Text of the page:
Communications respectively). Besides the majors they also work with well known independent
publishing houses such as Mushroom Music Publishing, Conexion Media Group, Imagem Music,
Peermusic and Bourne Co.
Other local publishing ‘majors’ include TV Asahi Music, Nippon Television Music, Taiyo Music, Victor
Music Publishing, Watanabe Music Publishing and Seven Seas Music. The latter four have experience in
sub-publishing international catalogues and represent the likes of Sergio Mendes, Lee Ritenour, Brian
Wilson, Black Eyed Peas, Kelly Clarkson, Gilberto Gil, and Esperanza Spalding.
It is possible for Canadian companies to do pan-Asian publishing deal with companies such as Taiyo
Music and Fujipacific Music which are equipped to administer and managed catalogues in this region
through their network of subsidiaries and affiliates.
(VIII) Local Talent
Music production and talent management companies such as market leader Johnny & Associates (which
manages super groups SMAP, KinKi Kids, KAT-TUN, Arashi), together with Burning Production,
Watanabe Productions, Up-Front Group/Hello! Project, Amuse and Being have an integral role in the
music business in Japan. Besides developing and managing artists/talents these agencies also actively
scout for new faces to feed the constant demand from the entertainment industry for idols and celebrities.
Many are 360 degree companies involved in management, A&R and record production and have
distribution deals with record labels. They however do not participate in international music business.
Japanese artists are hired as salaried employees and earn far less than their counterparts in the West.
Monthly salaries generally start from around 200,000 yen (approximately US$2,500). The management
companies who provide full ‘baby sitting’ services, have total control and take a huge cut (100% is
actually not uncommon) of the artists’ income derived from commercial engagements, media
appearances, music sales etc. The logic of this claim is that they have invested in the development of
the talent into all round entertainers (lessons in singing, dancing and acting, personal grooming) often
to the minimum of 30 to 40 million yen.
The term J-Pop is believed to have been coined
in the nineties when Japanese popular songs
were booming in popularity, and many artists
managed to sell more than 2 million records
individually. Through Anime (Japanese
animation), TV shows and video games the genre
and its artists managed to amass fans from
around the world.
In recent years K-Pop has gained major inroads
to the neighbouring Japanese market with idol
groups like 2PM, 2NE1, SNSD (known as ‘Girls’ Generation’ in the English-speaking world and as
‘Shojou Jidai’ in Japanese), KARA and Big Bang. These, though manufactured, have a “cooler and more
sophisticated” image benefitting, particularly throughout Asia, from the increased popularity of Korean
soap operas which feature K-Pop artists’ music synchronized around individual characters.
This widespread exposure throughout the region, together with the influence of Korean fashion and culture
has resulted in pan-Asian success for K-Pop on a different level to that previously enjoyed by J-Pop.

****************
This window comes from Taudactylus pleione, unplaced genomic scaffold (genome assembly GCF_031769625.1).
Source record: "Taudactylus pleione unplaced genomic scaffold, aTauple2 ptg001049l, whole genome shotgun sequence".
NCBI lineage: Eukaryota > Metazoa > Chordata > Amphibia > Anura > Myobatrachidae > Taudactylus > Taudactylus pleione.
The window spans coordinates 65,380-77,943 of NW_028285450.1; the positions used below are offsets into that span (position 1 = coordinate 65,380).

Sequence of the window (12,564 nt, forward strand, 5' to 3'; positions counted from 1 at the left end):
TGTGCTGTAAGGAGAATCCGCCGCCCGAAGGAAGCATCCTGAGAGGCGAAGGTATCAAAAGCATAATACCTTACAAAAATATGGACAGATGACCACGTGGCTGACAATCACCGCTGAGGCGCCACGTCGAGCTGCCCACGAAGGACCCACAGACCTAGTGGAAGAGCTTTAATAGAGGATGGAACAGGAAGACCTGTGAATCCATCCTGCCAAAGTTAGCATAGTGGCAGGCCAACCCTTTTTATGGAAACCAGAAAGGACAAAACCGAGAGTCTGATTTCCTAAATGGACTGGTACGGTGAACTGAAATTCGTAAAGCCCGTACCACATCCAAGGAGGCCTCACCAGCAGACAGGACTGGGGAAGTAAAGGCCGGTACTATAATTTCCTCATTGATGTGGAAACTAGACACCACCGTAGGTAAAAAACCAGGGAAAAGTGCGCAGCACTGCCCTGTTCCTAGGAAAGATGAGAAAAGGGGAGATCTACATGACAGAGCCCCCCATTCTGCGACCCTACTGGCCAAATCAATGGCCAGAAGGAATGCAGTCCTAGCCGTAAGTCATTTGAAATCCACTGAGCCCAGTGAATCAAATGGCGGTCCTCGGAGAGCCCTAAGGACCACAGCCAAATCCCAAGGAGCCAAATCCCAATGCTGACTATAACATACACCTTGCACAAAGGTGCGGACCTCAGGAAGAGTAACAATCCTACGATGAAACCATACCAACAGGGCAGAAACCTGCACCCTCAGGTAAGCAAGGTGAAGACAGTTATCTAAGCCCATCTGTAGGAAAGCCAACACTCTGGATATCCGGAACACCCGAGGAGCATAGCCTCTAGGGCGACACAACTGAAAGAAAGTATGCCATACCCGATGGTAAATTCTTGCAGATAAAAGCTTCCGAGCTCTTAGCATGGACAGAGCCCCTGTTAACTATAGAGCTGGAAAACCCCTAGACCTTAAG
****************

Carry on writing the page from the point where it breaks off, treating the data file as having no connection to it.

Moreover, K-Pop records are better produced with R&B/Hip Hop influences. The country’s close proximity to
Japan enables K-Pop artists to make regular appearances in the market. In 2011 K-Pop artists accounted
for 24.4 billion yen (7.8% increase) in sales and KARA and SNSD were the top sellers (per Oricon).
Since World War II due to the strained diplomatic relationship between these two countries they have
long kept out each other’s culture from their respective entertainment industries. It was only in the early
2000’s that country ties began to normalize and Japan finally caught on to the Korean Wave. Today’s
common opinion is that J-Pop is stuck in the nineties musically (cute adolescence bland) and there has
not been as many big stars produced since Ayumi Hamasaki, SMAP and Namie Amuro, who all are no
longer young. The exception for J-Pop is the rise of girl group AKB48, the world’s largest pop group with
48 members, they grossed about US$215 million in record sales last year and all of their five singles
released have sold over a million copies.
(IX) Clubs and Dance
There’s something for everyone in Japan’s
vibrant nightlife, especially in Tokyo, and Osaka
which are teeming with bars, clubs, karaoke, and
host/hostess clubs. The main entertainment
“zones” in Tokyo are Roppongi, Shibuya and
Shinjuku, and there are venues that cater to
almost every music style, from pop to dancehall
to R&B/Hip Hop to Electronic Dance Music (EDM).
Top DJs from Japan such as Towa Tei, Ken Ishii,
Satoshi Tomiie, DJ Krush, Shinichi Osawa, and
Tomoyuki Tanaka are high profile, have toured the world and have released albums and mixed
compilations through international record labels.
There is a good number of venues in Tokyo that can accommodate 1,000 pax or more. Womb in Shibuya is
one of these, on four levels (and the biggest mirror ball in Japan!) and a regular stopover for many
international DJs such as Jeff Mills, John Digweed, Sasha, Richie Hawtin, Steve Aoki and Diplo. ageHa
(also known as AGH), is an entertainment complex with arena sized dance floors, an outdoor patio and a
pool, and has hosted many big names in EDM such as Tiesto, Armin van Buuren and Danny Tenaglia. Its
location is a bit far flung in Shin-Kiba an industrial district, but the club runs a complimentary shuttle service
(about 30 minutes) from Shibuya for revelers. Depending on the lineup (previously drawn Deadmau5, David
Guetta, Paul van Dyk, Fatboy Slim) the
average cover charge is around 4,000
yen (US$51). Other mega clubs in
Tokyo include Warehouse702 and
Sound Museum Vision.
Medium-sized clubs such as AIR and
eleven (formerly known as Space Lab